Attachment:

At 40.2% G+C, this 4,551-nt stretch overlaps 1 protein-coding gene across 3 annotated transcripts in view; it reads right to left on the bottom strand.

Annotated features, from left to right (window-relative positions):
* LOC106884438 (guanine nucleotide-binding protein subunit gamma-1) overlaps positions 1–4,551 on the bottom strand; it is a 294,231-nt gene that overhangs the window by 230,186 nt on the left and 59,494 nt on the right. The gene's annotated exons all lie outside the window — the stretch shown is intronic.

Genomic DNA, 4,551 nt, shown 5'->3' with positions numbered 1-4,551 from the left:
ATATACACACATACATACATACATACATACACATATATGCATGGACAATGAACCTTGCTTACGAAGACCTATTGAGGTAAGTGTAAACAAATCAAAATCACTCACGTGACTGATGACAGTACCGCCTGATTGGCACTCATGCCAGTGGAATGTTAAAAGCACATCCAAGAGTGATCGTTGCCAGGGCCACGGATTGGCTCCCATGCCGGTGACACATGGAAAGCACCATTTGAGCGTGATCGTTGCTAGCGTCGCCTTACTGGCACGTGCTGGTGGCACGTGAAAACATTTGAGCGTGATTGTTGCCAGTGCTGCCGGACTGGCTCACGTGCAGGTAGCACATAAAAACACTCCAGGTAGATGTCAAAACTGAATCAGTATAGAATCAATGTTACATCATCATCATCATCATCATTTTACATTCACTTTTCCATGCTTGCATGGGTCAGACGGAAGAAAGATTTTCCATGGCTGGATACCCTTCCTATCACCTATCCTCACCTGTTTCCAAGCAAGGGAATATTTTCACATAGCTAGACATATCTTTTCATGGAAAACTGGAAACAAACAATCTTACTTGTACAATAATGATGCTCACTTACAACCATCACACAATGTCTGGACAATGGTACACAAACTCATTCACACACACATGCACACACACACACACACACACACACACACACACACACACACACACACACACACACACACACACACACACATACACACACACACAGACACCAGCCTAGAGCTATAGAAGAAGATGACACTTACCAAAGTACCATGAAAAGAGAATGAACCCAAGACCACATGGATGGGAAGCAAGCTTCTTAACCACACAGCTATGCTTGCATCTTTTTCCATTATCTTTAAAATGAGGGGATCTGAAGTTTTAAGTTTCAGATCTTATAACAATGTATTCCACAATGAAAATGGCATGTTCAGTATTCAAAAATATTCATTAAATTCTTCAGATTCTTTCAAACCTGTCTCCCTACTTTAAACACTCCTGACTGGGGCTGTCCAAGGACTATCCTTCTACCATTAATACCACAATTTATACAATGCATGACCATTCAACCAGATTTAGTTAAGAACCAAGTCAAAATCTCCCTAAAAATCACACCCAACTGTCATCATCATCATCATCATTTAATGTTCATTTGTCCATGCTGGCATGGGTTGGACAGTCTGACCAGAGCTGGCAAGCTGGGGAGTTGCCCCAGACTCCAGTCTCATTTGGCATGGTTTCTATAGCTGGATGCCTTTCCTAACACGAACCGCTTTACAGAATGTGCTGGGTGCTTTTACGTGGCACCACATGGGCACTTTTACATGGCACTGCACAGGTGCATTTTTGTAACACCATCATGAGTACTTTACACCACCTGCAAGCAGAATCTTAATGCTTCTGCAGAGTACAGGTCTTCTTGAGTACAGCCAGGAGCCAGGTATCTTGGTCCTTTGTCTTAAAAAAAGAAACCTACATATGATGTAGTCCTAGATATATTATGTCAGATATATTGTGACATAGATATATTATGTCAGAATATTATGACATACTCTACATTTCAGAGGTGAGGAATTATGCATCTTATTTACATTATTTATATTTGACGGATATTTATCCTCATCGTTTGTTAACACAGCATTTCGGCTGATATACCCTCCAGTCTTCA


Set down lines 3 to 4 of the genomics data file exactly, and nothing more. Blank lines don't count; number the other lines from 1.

* LOC106884438 (guanine nucleotide-binding protein subunit gamma-1) overlaps positions 1–4,551 on the bottom strand; it is a 294,231-nt gene that overhangs the window by 230,186 nt on the left and 59,494 nt on the right. The gene's annotated exons all lie outside the window — the stretch shown is intronic.

Genomic DNA, 4,551 nt, shown 5'->3' with positions numbered 1-4,551 from the left: